Amnesty International Voted To Decriminalize Sex Work & Here's What Sex Workers Around The World Think About It
The topic of sex work is rarely without controversy, but when human rights group Amnesty International voted to decriminalize sex work on Tuesday this week, they must have been as taken aback by the rest of us by the ensuing firestorm of public opinion. After months of consultations with sex work advocates, sex work abolitionists, the United Nations, and the World Health Organization, delegates at the International Council Meeting in Dublin sided with sex work advocates who claim that workers deserve "rights, not rescue."
The group's Secretary General, Salil Shetty, said in a statement that sex workers are "one of the most marginalized groups in the world... [and] face constant risk of discrimination, violence, and abuse." Although the issue is hugely complex and owes its existence to a variety of factors, Amnesty International hopes that decriminalizing sex work will end the "arbitrary arrest and detention" of workers and serve as a step forward for the protection of their basic human rights.
It's not exactly unusual for this type of decision to spark controversy, but the call for decriminalization has been contentious, to say the least. Twitter exploded with condemnations from sex work abolitionists, celebrities, and everyday users alike; a Change.org petition calling for support in the fight against decriminalization began circulating.
"We were quite surprised by this letter," Deputy Europe Director Gauri Van Gulik said in a video discussing Amnesty International's vote. However, Gulik points out that the letter misses the point of the decision, which was careful to specify that it was not in favor of decriminalizing human trafficking.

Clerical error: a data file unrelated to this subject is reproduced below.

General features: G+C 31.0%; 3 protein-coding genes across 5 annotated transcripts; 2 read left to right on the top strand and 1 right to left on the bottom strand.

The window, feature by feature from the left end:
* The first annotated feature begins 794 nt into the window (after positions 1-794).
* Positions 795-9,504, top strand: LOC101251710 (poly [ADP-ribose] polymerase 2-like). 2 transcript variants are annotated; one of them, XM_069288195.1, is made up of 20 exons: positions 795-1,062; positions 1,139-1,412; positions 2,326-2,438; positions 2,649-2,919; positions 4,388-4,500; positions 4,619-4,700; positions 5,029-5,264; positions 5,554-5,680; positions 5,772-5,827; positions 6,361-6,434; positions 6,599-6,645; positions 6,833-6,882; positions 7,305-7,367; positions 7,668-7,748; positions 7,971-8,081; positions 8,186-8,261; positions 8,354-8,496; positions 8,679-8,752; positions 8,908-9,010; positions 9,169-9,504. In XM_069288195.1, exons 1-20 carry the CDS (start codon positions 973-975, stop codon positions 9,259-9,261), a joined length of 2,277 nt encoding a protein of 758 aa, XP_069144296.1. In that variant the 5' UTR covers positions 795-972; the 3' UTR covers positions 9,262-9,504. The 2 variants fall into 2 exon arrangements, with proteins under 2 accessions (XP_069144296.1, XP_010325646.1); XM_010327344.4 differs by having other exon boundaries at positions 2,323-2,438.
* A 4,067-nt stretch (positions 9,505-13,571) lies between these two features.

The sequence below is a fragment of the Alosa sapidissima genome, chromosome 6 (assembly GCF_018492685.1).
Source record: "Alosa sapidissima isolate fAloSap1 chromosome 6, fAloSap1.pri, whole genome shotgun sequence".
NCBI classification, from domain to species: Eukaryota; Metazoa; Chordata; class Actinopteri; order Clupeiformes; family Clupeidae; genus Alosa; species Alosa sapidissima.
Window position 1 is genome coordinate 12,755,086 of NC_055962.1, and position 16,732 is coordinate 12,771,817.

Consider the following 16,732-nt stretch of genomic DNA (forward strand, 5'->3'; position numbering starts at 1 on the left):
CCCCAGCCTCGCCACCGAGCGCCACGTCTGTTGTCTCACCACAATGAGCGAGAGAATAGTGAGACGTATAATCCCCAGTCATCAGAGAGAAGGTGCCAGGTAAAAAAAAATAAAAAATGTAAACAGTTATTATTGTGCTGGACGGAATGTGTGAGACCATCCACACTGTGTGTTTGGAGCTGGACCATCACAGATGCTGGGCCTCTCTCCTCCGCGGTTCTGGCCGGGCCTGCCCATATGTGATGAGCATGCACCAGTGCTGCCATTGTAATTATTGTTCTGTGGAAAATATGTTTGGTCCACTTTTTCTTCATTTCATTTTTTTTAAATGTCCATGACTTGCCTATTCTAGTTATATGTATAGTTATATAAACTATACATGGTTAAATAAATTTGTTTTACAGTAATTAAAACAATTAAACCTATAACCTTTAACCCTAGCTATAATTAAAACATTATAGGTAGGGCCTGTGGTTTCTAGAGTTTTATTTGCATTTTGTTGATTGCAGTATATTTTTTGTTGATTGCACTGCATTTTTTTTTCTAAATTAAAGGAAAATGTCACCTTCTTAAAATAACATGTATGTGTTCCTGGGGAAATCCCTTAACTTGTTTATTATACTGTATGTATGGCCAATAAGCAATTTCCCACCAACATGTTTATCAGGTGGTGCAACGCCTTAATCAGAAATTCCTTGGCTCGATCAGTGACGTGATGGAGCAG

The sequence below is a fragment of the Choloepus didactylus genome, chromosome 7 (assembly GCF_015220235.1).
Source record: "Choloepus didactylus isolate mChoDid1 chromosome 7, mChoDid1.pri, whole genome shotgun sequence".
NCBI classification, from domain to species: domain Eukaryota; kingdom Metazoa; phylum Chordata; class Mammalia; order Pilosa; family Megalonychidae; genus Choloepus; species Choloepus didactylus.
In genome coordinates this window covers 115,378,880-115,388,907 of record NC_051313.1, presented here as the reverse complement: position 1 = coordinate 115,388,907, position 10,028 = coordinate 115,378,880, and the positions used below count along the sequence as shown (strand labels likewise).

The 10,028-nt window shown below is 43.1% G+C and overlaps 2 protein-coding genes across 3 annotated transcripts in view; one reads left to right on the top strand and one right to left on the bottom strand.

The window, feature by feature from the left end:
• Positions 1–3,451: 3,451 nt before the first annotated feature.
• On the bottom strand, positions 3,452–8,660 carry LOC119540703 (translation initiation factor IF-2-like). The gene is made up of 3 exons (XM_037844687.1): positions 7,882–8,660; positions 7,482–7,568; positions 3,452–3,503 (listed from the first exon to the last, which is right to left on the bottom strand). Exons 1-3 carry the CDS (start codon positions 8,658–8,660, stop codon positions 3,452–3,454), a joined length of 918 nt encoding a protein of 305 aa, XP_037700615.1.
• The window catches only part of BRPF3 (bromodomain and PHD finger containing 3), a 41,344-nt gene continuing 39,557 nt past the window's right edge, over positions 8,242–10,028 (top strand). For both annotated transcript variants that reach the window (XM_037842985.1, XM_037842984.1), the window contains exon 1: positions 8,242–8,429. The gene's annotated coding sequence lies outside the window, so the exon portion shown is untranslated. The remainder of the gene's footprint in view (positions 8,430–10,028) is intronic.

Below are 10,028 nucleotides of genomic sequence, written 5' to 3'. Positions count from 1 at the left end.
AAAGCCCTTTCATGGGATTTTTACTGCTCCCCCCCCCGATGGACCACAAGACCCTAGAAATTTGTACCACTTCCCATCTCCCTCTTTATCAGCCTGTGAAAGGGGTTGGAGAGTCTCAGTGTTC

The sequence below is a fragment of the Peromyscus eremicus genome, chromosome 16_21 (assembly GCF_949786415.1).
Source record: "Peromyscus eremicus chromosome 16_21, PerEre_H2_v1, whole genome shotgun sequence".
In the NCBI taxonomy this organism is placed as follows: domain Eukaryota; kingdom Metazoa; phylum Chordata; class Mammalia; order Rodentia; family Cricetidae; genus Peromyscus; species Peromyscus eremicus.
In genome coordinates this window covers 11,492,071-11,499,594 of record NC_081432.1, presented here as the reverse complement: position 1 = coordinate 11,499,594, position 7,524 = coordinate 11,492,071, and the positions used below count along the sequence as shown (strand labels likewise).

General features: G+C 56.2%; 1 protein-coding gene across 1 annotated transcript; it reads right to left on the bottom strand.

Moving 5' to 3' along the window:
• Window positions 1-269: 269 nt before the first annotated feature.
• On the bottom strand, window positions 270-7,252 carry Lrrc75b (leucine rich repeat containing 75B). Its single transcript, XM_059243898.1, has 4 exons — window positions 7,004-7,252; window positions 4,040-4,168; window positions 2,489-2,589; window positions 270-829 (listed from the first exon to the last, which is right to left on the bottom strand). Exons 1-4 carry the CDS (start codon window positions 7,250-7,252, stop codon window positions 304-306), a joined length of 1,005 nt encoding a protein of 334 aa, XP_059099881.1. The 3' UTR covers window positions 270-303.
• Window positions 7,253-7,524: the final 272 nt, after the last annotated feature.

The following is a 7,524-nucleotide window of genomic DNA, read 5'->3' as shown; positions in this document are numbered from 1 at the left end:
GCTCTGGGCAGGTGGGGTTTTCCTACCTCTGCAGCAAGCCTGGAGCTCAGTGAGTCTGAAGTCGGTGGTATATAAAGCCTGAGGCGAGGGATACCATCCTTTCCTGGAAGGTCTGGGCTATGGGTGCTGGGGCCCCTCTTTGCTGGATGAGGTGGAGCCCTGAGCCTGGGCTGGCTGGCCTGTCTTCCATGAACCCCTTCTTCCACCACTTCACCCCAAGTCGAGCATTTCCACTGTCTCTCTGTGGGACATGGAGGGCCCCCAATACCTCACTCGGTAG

As Gulik discusses in the video, the group's decision was based on protecting the rights of sex workers. "How can we keep sex workers safe, how can we empower them to have access to their rights, and how can we make sure they have access to healthcare?" he asks. Furthermore, the organization explicitly wrote in its statement that it "considers human trafficking abhorrent in all of its forms, including sexual exploitation."
However, sex work is not always the result of human trafficking, any more than being a white feminist means you are a White Feminist. The sale and exploitation of human beings is a horrifying breach of basic rights that absolutely deserves our attention, but declaring all sex workers to be the victims of human trafficking takes away their agency in the matter. Some women choose to be sex workers, and nothing makes this clearer than the reaction of current sex workers after Amnesty International made its decision public:
Implying that we should leave the question of decriminalization up to "intelligent feminists," as Dunham does in an aforementioned tweet, completely disregards sex workers' ability to make their own decisions. It's condescending and, frankly, insulting to the men and women who choose to be in the sex trade.
And even if all sex workers were pushed into it (which, again, they're not), why should we blame them for being victims of a patriarchal society? "You cannot punish those who are therefore driven to sex work by criminalizing it and taking away choices," Gulik points out in the Amnesty International video.
Although Amnesty International cannot enforce decriminalization, the massive human rights organization has informed international policy in the past. Once the opposition dies down and Hollywood celebrities move on to the next cause-of-the-day, hopefully that trend will continue, and the organization will continue to make similarly progressive decisions.
"Amnesty showed that they are accountable to the people that they serve," Kate D'Adamo of the Sex Workers Project told the Daily Dot. For now, that's enough.
Image: Jason Pier in DC/Flickr